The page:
Saturday, February 03, 2018

The predecessor of the New 38th Division: The Tax Police Regiment

During World War II, in the China-Burma-India theater, a Chinese combat unit was renowned internationally, and that was the New 38th Division. This unit was the main force that saved the British troops trapped by the Japanese in Yenangyaung oil fields, Burma. The New 38th was also the backbone of the New 1st Corps, the elite of the Chinese Army in India, which later played quite a crucial role in the counteroffensive of Burma.

Many felt extraordinarily interesting that the New 38th was originally a paramilitary unit specializing in anti-smuggling. The story went back to the early years after the founding of the Republic of China.

In late 1920s, the Ministry of Finance had trouble collecting enough salt tax, the main tax revenue used partly to pay for the indemnity by the humiliating treaty signed by Qing government after the Boxer Rebellion (1899-1901).

In 1930, Soong Tse-ven (1894-1971), the finance minister of China, proposed to Henry L. Stimson (1867-1950), US Secretary of the State, to retain part of her indemnity in China. Soong would use the money to form a tax police force for striking smugglers and guarding saltern, so China would be able to expedite her payment. Stimson agreed.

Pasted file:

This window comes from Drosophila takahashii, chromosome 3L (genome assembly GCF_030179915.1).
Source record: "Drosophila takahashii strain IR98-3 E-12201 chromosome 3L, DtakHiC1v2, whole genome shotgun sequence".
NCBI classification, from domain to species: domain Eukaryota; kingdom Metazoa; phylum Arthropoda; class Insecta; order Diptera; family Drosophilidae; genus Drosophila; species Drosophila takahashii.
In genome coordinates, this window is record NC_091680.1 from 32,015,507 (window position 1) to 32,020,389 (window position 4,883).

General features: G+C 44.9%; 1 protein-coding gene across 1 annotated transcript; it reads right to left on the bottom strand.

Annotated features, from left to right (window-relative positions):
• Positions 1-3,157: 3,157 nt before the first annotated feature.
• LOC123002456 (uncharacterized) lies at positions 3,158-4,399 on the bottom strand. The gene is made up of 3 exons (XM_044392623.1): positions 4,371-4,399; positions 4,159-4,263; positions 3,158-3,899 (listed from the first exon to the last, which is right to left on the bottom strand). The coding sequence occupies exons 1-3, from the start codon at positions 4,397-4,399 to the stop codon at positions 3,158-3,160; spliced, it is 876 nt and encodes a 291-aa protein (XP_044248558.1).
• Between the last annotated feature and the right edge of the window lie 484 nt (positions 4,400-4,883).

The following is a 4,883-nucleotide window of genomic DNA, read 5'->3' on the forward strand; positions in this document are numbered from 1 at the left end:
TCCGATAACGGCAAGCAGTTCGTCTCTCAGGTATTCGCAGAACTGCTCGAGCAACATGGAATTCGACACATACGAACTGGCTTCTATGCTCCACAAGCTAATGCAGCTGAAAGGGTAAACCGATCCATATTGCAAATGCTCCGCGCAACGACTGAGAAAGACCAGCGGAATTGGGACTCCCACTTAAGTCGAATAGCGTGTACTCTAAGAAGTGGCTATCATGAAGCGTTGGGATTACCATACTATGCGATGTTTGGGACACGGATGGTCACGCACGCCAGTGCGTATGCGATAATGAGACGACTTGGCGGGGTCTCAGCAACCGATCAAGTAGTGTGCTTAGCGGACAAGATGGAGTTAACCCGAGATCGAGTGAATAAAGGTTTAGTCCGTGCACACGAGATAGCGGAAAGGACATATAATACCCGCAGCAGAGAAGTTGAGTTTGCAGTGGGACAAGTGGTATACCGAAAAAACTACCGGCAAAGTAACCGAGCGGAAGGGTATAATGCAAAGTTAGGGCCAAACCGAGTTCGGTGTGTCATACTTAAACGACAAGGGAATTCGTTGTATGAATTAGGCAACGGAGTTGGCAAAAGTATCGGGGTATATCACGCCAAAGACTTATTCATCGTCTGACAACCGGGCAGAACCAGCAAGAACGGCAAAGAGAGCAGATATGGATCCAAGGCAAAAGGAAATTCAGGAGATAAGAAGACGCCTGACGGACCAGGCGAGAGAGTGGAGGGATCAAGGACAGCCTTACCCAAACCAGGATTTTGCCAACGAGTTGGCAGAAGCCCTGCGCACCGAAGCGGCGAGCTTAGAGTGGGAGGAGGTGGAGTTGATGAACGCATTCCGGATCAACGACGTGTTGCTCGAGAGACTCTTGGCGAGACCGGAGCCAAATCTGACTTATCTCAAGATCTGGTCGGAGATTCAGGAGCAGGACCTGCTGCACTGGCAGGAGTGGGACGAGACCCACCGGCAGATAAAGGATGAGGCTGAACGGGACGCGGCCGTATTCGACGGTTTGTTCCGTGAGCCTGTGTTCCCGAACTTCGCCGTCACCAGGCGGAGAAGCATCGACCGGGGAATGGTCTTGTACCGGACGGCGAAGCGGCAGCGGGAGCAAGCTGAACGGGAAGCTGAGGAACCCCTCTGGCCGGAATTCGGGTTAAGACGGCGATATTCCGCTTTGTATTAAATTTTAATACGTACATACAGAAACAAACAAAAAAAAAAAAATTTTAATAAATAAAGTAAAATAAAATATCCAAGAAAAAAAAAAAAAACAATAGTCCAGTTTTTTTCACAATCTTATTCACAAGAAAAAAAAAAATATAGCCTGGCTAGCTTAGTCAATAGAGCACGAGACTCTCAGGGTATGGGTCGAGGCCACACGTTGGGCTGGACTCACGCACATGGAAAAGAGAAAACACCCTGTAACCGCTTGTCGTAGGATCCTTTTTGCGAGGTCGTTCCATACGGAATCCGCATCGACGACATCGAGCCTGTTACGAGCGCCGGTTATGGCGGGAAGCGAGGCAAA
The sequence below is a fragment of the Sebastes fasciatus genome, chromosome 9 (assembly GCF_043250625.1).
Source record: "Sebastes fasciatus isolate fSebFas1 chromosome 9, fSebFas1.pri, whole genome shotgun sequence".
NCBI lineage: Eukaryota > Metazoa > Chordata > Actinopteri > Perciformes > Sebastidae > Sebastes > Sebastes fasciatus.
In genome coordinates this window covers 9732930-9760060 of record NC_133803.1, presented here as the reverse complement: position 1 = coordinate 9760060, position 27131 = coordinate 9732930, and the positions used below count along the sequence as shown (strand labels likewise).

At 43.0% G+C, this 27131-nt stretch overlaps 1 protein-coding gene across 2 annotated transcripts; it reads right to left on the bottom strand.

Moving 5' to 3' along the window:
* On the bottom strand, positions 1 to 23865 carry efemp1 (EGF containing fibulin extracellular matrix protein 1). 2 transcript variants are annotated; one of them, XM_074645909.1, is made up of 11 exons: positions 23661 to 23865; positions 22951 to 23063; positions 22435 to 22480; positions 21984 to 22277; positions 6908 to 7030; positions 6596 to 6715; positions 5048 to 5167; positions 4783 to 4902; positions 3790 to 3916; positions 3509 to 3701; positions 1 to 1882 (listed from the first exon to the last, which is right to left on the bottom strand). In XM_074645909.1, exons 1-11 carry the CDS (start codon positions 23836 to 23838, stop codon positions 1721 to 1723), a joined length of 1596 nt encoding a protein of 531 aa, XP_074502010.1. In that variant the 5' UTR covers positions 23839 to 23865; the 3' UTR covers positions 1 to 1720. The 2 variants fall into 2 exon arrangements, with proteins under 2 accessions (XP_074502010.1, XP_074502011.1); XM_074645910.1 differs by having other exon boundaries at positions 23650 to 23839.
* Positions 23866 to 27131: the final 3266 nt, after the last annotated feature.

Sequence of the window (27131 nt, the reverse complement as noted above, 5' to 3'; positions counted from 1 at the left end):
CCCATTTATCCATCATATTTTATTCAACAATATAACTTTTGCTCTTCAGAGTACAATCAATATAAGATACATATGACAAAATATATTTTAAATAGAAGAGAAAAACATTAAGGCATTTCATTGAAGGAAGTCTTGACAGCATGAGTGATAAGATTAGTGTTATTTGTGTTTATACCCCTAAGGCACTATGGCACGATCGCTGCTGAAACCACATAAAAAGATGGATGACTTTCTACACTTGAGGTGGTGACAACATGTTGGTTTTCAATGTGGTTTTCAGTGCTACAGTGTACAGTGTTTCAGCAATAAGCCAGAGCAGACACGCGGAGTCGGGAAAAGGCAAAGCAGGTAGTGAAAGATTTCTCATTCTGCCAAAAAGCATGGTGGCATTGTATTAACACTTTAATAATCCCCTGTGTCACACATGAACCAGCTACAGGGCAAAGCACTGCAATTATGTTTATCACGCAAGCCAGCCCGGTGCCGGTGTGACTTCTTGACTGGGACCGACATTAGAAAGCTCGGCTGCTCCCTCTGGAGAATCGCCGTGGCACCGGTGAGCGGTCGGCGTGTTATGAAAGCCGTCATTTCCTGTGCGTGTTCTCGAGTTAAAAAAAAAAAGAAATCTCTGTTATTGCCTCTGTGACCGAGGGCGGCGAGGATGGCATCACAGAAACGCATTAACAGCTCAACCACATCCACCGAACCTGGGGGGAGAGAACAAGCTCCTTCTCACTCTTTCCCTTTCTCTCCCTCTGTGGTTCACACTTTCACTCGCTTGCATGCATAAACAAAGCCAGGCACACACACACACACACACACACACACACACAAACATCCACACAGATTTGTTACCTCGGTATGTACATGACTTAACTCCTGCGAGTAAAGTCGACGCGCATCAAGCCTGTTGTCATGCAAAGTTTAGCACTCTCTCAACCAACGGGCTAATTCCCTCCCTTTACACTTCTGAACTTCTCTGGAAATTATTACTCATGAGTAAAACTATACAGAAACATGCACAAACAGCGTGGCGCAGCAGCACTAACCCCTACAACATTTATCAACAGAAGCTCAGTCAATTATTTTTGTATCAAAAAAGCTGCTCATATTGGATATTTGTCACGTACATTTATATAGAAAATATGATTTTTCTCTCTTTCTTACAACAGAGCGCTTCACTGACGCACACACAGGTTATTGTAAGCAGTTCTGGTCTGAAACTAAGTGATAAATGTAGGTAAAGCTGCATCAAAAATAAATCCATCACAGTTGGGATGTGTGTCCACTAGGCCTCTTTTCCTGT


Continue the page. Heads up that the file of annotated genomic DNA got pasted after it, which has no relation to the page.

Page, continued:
Thus, a 13000-strong Tax Police General Regiment was established in Shanghai in 1930. At first, it was composed of three regiments equipped with automatic rifles, machine guns, 60mm mortars, and short-distance radio sets, etc. Under American and German advisors, these regiments specialized in small unit tactics. Because it was affiliated to the Ministry of Finance, the men were better paid than those of regular army.

After the Shanghai incident of August 13, 1937, three more regiments were added along with a special-task battalion, an artillery battalion, an anti-aircraft artillery battalion, and a communication battalion.

In March 1938, the Tax Police General Regiment was reorganized as the National Revolutionary Army’s New 38th Division in Guizhou province, and its commander, General Sun Li-zen (1900-1990), was named the commander of this division.

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